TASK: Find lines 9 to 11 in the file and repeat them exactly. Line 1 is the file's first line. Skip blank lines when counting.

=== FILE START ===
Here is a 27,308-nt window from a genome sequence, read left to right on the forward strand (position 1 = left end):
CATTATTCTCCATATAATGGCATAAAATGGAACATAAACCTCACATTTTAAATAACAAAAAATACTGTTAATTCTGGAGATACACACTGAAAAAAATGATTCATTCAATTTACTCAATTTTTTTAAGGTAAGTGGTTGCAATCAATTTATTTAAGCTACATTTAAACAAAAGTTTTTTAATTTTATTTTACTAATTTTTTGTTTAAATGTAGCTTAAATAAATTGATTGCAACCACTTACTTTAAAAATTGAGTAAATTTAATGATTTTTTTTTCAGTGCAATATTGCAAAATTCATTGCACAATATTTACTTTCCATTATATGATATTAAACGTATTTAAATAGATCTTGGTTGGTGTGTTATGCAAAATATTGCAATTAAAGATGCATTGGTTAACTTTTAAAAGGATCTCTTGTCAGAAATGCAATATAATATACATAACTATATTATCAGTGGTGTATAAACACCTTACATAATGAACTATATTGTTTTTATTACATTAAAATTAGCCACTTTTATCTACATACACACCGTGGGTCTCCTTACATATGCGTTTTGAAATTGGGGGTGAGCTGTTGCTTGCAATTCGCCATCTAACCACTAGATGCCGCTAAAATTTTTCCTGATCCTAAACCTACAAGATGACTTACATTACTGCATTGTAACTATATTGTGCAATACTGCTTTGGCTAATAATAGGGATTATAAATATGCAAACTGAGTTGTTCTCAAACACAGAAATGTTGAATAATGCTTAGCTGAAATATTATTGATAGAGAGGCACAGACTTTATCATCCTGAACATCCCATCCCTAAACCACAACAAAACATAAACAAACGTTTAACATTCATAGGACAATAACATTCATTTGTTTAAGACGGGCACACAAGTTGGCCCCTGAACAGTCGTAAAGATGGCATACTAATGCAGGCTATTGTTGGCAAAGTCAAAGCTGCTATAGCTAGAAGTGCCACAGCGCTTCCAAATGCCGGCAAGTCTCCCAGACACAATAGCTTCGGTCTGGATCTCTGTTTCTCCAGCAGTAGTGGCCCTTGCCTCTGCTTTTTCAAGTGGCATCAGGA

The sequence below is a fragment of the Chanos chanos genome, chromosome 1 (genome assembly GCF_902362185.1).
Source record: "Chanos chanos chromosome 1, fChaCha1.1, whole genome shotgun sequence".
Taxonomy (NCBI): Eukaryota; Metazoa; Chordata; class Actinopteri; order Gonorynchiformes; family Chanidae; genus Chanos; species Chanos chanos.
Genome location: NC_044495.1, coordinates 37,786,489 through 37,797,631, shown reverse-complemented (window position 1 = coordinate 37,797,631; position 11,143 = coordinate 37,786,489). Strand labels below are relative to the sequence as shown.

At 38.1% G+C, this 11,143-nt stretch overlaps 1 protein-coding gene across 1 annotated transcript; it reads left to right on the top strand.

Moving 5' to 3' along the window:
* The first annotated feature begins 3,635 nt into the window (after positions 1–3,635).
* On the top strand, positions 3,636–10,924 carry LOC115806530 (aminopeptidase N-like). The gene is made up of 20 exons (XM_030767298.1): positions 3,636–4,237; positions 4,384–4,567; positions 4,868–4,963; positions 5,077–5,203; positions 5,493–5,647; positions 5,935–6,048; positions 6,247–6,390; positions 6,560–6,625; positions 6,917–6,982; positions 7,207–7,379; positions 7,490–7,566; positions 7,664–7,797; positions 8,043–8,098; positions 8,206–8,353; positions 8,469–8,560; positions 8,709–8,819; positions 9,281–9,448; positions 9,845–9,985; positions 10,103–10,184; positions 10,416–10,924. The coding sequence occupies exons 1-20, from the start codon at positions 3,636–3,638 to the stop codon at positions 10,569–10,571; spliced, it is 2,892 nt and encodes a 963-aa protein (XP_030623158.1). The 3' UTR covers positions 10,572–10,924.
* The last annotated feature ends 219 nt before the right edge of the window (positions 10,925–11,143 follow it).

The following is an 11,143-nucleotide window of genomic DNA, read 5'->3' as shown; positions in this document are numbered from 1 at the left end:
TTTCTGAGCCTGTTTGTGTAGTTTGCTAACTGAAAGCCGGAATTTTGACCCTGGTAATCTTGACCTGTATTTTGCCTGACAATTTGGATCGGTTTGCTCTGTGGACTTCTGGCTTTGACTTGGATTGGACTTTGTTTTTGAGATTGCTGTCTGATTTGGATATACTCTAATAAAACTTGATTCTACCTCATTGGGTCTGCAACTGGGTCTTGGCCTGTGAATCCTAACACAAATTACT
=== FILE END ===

* The first annotated feature begins 3,635 nt into the window (after positions 1–3,635).
* On the top strand, positions 3,636–10,924 carry LOC115806530 (aminopeptidase N-like). The gene is made up of 20 exons (XM_030767298.1): positions 3,636–4,237; positions 4,384–4,567; positions 4,868–4,963; positions 5,077–5,203; positions 5,493–5,647; positions 5,935–6,048; positions 6,247–6,390; positions 6,560–6,625; positions 6,917–6,982; positions 7,207–7,379; positions 7,490–7,566; positions 7,664–7,797; positions 8,043–8,098; positions 8,206–8,353; positions 8,469–8,560; positions 8,709–8,819; positions 9,281–9,448; positions 9,845–9,985; positions 10,103–10,184; positions 10,416–10,924. The coding sequence occupies exons 1-20, from the start codon at positions 3,636–3,638 to the stop codon at positions 10,569–10,571; spliced, it is 2,892 nt and encodes a 963-aa protein (XP_030623158.1). The 3' UTR covers positions 10,572–10,924.
* The last annotated feature ends 219 nt before the right edge of the window (positions 10,925–11,143 follow it).